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Dodge and Burn: Old-School Techniques or Useful Tools?

In photo editing circles, there’s some debate over the usefulness of dodging and burning tools in today’s software. In fact, there are some applications that don’t include them at all. Many photographers and editors don’t use them even if they have access to them. In this article, we’ll discuss the Dodge and Burn Tools, their usage and their value in the modern photo industry.

A Little History Lesson

To really understand these tools, we need to take a look at their origin. Let’s step back in time to when editing a photo meant spending hours in the darkroom.

In those days, if a photographer needed to reduce or increase the exposure value in a portion of a photo, the process was complicated. It often involved a lot of guesswork, too. The adjustment was made in the enlarging stage, when the photo negative was projected on photographic paper.

The principle was simple enough: If an area needed more light than the rest of the photo, that area would be exposed to the projected light for a longer period of time (“burned in”). If it needed less, the light needed to be blocked from that area for part of the exposure time (“dodged out”).

Typically, a dodging tool consisted of a wire handle attached to an opaque disc, sometimes with an irregular edge. 

(Illustration credit: きたし, shared under CC BY-SA 2.5)

A burning tool was often simply a sheet of heavy paper with a hole, but a photographer might simply use his hands to block the light with a gap to allow it to pass through. 

(Illustration credit: きたし, shared under CC BY-SA 2.5)

Either tool had to be kept in motion during the exposure, to avoid creating hard lines of difference in exposure.

The results couldn’t be judged until the developing stage. If the effect wasn’t quite right, then the whole process started over, with a new sheet of photo paper and more time.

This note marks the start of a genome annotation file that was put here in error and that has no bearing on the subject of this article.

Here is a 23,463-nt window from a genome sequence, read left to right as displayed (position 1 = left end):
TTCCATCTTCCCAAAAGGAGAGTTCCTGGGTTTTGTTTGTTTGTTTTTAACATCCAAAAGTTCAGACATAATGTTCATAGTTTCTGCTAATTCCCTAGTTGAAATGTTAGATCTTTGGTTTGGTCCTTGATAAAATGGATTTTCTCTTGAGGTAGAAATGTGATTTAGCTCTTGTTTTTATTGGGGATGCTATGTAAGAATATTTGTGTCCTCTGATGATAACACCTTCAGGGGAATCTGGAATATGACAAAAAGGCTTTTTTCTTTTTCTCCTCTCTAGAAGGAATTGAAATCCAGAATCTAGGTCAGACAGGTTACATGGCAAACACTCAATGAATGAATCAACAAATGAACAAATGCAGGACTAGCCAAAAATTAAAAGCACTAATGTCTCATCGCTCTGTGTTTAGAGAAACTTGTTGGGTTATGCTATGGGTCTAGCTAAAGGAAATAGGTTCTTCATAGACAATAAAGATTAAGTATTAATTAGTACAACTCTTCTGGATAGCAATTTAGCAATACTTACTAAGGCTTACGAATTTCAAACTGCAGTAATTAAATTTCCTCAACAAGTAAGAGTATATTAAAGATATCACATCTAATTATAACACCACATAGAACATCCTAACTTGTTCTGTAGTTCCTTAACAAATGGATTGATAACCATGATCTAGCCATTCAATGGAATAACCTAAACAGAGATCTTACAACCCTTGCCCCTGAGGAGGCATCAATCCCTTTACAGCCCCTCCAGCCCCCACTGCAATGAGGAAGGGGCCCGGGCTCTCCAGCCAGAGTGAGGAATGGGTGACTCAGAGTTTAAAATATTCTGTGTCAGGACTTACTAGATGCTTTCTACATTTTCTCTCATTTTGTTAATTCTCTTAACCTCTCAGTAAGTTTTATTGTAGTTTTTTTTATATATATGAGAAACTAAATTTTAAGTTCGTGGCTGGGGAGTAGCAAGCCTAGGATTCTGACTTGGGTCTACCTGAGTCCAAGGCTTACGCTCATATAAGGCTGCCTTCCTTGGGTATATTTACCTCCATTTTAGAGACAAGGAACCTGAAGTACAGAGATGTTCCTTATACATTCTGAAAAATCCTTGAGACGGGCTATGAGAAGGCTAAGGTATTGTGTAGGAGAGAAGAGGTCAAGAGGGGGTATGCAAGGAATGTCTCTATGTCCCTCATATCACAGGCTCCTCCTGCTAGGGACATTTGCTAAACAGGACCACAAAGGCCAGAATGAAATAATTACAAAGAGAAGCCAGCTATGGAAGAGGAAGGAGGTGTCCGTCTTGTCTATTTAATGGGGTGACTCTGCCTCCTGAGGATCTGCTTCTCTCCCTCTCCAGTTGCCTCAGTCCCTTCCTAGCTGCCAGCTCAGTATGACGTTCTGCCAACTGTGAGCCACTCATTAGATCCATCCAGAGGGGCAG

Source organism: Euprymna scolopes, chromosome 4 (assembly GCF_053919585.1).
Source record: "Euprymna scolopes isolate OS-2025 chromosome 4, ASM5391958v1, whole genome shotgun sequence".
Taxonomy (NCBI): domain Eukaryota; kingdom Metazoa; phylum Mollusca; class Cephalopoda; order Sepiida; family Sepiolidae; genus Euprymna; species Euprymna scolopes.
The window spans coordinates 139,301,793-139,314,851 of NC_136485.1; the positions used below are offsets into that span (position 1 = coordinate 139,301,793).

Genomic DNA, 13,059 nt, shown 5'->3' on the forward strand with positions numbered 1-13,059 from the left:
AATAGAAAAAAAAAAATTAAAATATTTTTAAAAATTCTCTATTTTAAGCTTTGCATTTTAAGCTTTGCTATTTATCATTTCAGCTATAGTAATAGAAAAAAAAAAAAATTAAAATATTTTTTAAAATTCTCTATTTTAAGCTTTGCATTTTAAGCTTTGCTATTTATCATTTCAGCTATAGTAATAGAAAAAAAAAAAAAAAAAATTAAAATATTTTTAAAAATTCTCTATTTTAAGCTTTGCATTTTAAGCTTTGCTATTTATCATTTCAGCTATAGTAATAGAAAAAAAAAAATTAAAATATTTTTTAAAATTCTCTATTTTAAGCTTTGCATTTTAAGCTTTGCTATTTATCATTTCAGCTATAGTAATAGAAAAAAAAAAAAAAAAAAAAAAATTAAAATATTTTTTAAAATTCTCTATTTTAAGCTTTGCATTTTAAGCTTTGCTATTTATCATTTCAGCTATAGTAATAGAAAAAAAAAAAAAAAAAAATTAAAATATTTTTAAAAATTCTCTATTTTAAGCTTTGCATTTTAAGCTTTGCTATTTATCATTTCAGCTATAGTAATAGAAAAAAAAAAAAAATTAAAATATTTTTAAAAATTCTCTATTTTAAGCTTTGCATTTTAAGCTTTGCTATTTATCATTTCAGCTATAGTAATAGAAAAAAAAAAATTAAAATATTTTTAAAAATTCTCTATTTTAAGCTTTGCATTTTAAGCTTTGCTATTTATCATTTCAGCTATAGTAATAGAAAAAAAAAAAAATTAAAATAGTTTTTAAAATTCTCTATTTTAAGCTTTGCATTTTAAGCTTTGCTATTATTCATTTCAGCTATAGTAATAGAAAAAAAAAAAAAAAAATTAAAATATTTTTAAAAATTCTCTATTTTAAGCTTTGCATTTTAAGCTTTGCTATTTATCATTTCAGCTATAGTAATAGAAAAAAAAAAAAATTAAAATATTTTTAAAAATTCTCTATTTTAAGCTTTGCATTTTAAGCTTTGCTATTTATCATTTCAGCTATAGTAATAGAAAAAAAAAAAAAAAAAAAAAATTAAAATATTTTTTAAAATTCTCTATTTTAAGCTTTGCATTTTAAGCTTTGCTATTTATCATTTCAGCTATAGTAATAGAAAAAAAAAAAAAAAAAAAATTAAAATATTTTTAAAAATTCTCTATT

Enter the Digital Age

We hope that little trip backward was useful for those of you who missed the days of film photography and darkrooms. It may have been a “purer” form of photo making, but it was certainly more tedious.

Fast forward to the present, and you’ll have a new understanding of those little icons that represent the Burn and Dodge Tools in many modern photo editing applications. Coincidentally, their use is very much the same today, but adjustments are easier and we get to see the results right away. We can also “undo” them.

Burn Tool: This tool increases the exposure value of the areas it’s applied to. The tool size, opacity and edge softness are typical options. Many applications also allow you to select which values it affects (shadows, midtones or highlights). Like its analog predecessor, it’s best to keep this tool moving while you’re using it.

Dodge Tool: As you’ve probably determined, this tool decreases the exposure value of any area it’s applied to. Its options and usage are identical to the Burn Tool, with the opposite results.

What’s Wrong with Them?

The short answer to that question is, “Nothing.” These tools are every bit as useful in digital photo editing as they were back in the “dinosaur days” of analog photography. What’s more, they can be used much more strategically, even to the point of adjusting a specific color or tonal range. This makes them very useful in HDR editing in many instances.

The reason you hear less about them these days is that they’ve been somewhat replaced by other tools and filters in modern software. Shadow and Highlight, Tone Curve, Levels and other adjustments can be combined with high-tech masking methods like Luminosity Masking to create similar adjustments.

These new tools generally make more subtle and selective adjustments possible. They can also be combined with layer Blending Modes to widen the scope of their usefulness. Finally, the introduction of AI and presets in applications like Luminar gives us easy access to specific enhancements.

Why Use Them?

Regardless of their limited scope, the Burn and Dodge Tools are far from obsolete. In fact, they’re so useful in the digital age that photo editors have found ways to simulate them in applications that don’t include them. 

In particular, dodging and burning can be valuable in putting the finishing touches on an HDR conversion. That’s one reason that the smart folks at Macphun have included Dodge and Burn Tools in the 2018 release of Aurora HDR.

Love them or Hate them, but Give them a Try

Whether you’re an old-timer in the photograph editing game or a digital kid, burning and dodging are techniques you should at least attempt to learn. We’ll have some tutorials on their use for you soon. They’re not everyone’s “cup of tea”. You just might find, however, that they’re exactly what you’ve been looking for! 

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